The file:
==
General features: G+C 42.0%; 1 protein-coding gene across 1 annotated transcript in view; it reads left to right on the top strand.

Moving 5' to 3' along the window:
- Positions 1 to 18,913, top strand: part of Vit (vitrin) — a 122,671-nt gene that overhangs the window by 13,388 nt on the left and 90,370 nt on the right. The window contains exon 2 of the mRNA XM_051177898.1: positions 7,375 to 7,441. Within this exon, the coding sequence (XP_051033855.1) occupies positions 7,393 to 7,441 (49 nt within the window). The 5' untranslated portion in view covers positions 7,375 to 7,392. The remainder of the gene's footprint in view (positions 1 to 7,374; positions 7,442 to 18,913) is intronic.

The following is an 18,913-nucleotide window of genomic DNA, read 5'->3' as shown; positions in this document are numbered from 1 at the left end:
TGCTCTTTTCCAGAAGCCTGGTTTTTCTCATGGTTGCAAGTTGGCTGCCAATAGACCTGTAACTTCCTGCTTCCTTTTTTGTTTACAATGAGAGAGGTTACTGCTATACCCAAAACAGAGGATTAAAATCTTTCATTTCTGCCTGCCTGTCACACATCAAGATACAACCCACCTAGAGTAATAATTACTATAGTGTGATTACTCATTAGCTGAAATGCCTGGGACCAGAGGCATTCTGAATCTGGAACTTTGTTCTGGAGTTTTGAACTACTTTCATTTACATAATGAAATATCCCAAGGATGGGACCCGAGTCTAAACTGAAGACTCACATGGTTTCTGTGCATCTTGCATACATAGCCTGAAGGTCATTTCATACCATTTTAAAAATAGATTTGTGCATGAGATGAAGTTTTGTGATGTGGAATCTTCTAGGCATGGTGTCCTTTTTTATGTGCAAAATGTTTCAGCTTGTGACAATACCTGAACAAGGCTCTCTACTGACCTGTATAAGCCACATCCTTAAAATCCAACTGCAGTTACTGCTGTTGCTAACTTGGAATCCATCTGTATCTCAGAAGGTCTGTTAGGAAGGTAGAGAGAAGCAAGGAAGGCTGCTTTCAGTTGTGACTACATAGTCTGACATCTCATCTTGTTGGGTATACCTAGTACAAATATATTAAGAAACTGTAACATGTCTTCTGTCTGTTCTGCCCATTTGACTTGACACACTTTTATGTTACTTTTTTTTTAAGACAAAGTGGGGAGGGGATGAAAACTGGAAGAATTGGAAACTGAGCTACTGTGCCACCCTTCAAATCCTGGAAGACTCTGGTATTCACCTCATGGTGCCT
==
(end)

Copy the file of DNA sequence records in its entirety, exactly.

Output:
General features: G+C 42.0%; 1 protein-coding gene across 1 annotated transcript in view; it reads left to right on the top strand.

Moving 5' to 3' along the window:
- Positions 1 to 18,913, top strand: part of Vit (vitrin) — a 122,671-nt gene that overhangs the window by 13,388 nt on the left and 90,370 nt on the right. The window contains exon 2 of the mRNA XM_051177898.1: positions 7,375 to 7,441. Within this exon, the coding sequence (XP_051033855.1) occupies positions 7,393 to 7,441 (49 nt within the window). The 5' untranslated portion in view covers positions 7,375 to 7,392. The remainder of the gene's footprint in view (positions 1 to 7,374; positions 7,442 to 18,913) is intronic.

The following is an 18,913-nucleotide window of genomic DNA, read 5'->3' as shown; positions in this document are numbered from 1 at the left end:
TGCTCTTTTCCAGAAGCCTGGTTTTTCTCATGGTTGCAAGTTGGCTGCCAATAGACCTGTAACTTCCTGCTTCCTTTTTTGTTTACAATGAGAGAGGTTACTGCTATACCCAAAACAGAGGATTAAAATCTTTCATTTCTGCCTGCCTGTCACACATCAAGATACAACCCACCTAGAGTAATAATTACTATAGTGTGATTACTCATTAGCTGAAATGCCTGGGACCAGAGGCATTCTGAATCTGGAACTTTGTTCTGGAGTTTTGAACTACTTTCATTTACATAATGAAATATCCCAAGGATGGGACCCGAGTCTAAACTGAAGACTCACATGGTTTCTGTGCATCTTGCATACATAGCCTGAAGGTCATTTCATACCATTTTAAAAATAGATTTGTGCATGAGATGAAGTTTTGTGATGTGGAATCTTCTAGGCATGGTGTCCTTTTTTATGTGCAAAATGTTTCAGCTTGTGACAATACCTGAACAAGGCTCTCTACTGACCTGTATAAGCCACATCCTTAAAATCCAACTGCAGTTACTGCTGTTGCTAACTTGGAATCCATCTGTATCTCAGAAGGTCTGTTAGGAAGGTAGAGAGAAGCAAGGAAGGCTGCTTTCAGTTGTGACTACATAGTCTGACATCTCATCTTGTTGGGTATACCTAGTACAAATATATTAAGAAACTGTAACATGTCTTCTGTCTGTTCTGCCCATTTGACTTGACACACTTTTATGTTACTTTTTTTTTAAGACAAAGTGGGGAGGGGATGAAAACTGGAAGAATTGGAAACTGAGCTACTGTGCCACCCTTCAAATCCTGGAAGACTCTGGTATTCACCTCATGGTGCCT